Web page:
Jack Cooney, a volunteer worker
who helped with the installation of Dale Chihuly’s DNA
Tower in the atrium of the Van Nuys Medical Science
Building on the Indianapolis campus last month, carefully
carries two glass globes to the armature to which they
were appended. The glass pieces and steel armature were
fabricated in the Seattle studios of the famous glass
artist and assembled prior to the Sept. 30 dedication
ceremony for the nearby Research II facility.
Susan Darling, a glass blower
from Indianapolis, was a volunteer during the Chihuly
installation process. Here she photographs individual
pieces, some 1,200 in all. North Carolina sand (or silica)
was turned to molten glass at the Chihuly hot shop,
located in a boathouse on the shores of Lake Union,
not far from downtown Seattle. It was there, too, that
teams of master glass artists, in an orchestrated process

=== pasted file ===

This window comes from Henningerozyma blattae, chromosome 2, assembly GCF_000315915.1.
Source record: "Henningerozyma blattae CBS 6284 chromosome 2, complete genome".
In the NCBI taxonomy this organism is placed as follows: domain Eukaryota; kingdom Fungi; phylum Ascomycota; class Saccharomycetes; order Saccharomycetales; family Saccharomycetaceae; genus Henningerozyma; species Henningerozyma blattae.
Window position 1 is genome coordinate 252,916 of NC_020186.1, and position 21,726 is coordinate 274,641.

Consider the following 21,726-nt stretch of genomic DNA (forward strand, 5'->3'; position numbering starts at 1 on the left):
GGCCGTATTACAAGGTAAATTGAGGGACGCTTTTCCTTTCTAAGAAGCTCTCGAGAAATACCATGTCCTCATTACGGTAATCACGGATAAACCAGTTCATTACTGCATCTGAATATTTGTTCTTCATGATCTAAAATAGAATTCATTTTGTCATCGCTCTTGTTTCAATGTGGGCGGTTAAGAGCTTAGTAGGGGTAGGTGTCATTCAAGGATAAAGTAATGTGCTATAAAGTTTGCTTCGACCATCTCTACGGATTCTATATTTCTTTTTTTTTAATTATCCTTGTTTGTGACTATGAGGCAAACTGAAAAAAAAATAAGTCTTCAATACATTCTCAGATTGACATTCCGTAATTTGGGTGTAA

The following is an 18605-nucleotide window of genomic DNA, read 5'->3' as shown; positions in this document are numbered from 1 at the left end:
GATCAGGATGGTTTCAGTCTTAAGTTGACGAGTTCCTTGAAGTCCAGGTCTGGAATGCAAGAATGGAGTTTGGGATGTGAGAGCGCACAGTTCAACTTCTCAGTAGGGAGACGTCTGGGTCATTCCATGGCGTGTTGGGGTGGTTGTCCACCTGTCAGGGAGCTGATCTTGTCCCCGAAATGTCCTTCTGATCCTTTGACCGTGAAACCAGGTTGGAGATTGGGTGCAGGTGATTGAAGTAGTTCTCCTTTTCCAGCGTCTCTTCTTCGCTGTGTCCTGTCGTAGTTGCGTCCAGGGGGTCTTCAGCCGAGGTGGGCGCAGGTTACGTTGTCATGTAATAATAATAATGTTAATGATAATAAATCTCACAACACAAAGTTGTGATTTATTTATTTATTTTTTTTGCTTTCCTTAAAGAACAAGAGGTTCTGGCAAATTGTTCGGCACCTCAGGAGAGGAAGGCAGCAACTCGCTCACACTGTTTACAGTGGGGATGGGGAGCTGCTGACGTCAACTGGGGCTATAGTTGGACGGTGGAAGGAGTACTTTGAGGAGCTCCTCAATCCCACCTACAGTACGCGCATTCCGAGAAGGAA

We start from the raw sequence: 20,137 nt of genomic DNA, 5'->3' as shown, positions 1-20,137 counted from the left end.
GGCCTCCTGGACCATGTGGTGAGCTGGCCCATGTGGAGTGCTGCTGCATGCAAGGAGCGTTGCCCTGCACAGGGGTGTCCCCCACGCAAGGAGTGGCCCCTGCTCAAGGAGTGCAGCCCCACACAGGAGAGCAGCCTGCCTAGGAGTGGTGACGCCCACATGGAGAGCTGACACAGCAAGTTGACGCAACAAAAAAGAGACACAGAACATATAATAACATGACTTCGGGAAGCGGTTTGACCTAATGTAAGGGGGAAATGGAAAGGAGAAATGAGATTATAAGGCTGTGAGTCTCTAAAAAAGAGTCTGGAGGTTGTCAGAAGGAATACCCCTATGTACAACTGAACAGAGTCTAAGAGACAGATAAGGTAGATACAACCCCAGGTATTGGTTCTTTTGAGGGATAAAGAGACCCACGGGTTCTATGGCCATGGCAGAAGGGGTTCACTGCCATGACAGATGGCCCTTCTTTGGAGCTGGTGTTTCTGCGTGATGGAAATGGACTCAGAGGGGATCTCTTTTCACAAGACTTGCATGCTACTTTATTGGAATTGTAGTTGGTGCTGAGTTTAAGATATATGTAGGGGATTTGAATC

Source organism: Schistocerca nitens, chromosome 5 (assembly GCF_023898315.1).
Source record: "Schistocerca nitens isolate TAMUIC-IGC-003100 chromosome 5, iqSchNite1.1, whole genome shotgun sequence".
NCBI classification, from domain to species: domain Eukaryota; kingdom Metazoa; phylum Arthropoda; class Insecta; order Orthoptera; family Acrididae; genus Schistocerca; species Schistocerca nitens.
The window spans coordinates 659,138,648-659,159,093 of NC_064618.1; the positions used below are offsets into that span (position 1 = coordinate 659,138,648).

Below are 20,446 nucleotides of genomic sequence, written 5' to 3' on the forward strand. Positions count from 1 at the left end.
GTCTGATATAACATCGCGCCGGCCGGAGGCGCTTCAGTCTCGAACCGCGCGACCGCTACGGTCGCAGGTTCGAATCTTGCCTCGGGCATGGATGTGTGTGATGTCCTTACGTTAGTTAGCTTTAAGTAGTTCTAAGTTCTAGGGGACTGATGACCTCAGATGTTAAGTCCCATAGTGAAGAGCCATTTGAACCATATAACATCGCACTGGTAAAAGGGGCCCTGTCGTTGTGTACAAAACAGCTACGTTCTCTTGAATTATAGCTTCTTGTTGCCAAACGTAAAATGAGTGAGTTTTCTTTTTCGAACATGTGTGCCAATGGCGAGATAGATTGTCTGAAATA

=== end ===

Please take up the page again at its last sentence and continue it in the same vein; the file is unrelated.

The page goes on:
of blowing, shaping, folding and adding color to emerging
pieces, worked for months on the pieces that would eventually
"morph" into a public artwork in Indianapolis.
Faculty, staff, students and
members of the community gathered in the atrium of the
Van Nuys Medical Science Building on the IUPUI campus
Sept. 30 prior to the formal dedication of the nearby
Research II facility.
Faculty, staff and students wait
to take a place for the dedication ceremony for Research
II facility. The ceremony was held in the Van Nuys Medical
Science Building to accommodate more guests.
Emily Rome, a member of the IU
String Quartet, played a viola solo during the ceremony.
To define the twists of
the helix and the four bases, Chihuly used several different
colored glass-shaped forms to help express the overall
shape and design of the DNA Tower. Emerging glass
pieces are reheated in what is called "the glory hole"
during the blowing process; a finished piece is then
cooled in annealing ovens at the artist’s studios in
Seattle. Color rods that provide the "frits," or coarsely
ground colored glass that adds the color to each piece,
comes from manufacturers in Germany and New Zealand.
The installation is a departure from Chihuly’s previous
work, in that the molecule’s double helical form was
a necessary "ladder" for the representational glass
pieces that envelop it.
The platform party in academic
regalia recesses after the Research II dedication ceremony.
The Chihuly DNA Tower is seen is seen in the